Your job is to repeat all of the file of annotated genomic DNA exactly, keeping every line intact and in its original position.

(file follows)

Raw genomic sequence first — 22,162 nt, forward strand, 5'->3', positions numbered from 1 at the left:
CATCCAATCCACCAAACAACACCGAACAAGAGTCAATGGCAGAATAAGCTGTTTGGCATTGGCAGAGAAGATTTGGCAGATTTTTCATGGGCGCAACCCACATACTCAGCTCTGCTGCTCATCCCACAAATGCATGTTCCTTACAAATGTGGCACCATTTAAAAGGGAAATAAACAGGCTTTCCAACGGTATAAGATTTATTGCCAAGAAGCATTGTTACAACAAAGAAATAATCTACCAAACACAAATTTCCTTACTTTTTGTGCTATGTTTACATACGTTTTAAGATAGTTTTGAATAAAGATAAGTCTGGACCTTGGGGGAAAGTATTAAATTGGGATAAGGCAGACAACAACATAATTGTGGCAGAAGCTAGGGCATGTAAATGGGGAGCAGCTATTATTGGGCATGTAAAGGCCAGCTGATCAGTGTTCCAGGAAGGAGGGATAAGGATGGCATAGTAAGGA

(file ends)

Raw genomic sequence first — 22,162 nt, forward strand, 5'->3', positions numbered from 1 at the left:
CATCCAATCCACCAAACAACACCGAACAAGAGTCAATGGCAGAATAAGCTGTTTGGCATTGGCAGAGAAGATTTGGCAGATTTTTCATGGGCGCAACCCACATACTCAGCTCTGCTGCTCATCCCACAAATGCATGTTCCTTACAAATGTGGCACCATTTAAAAGGGAAATAAACAGGCTTTCCAACGGTATAAGATTTATTGCCAAGAAGCATTGTTACAACAAAGAAATAATCTACCAAACACAAATTTCCTTACTTTTTGTGCTATGTTTACATACGTTTTAAGATAGTTTTGAATAAAGATAAGTCTGGACCTTGGGGGAAAGTATTAAATTGGGATAAGGCAGACAACAACATAATTGTGGCAGAAGCTAGGGCATGTAAATGGGGAGCAGCTATTATTGGGCATGTAAAGGCCAGCTGATCAGTGTTCCAGGAAGGAGGGATAAGGATGGCATAGTAAGGA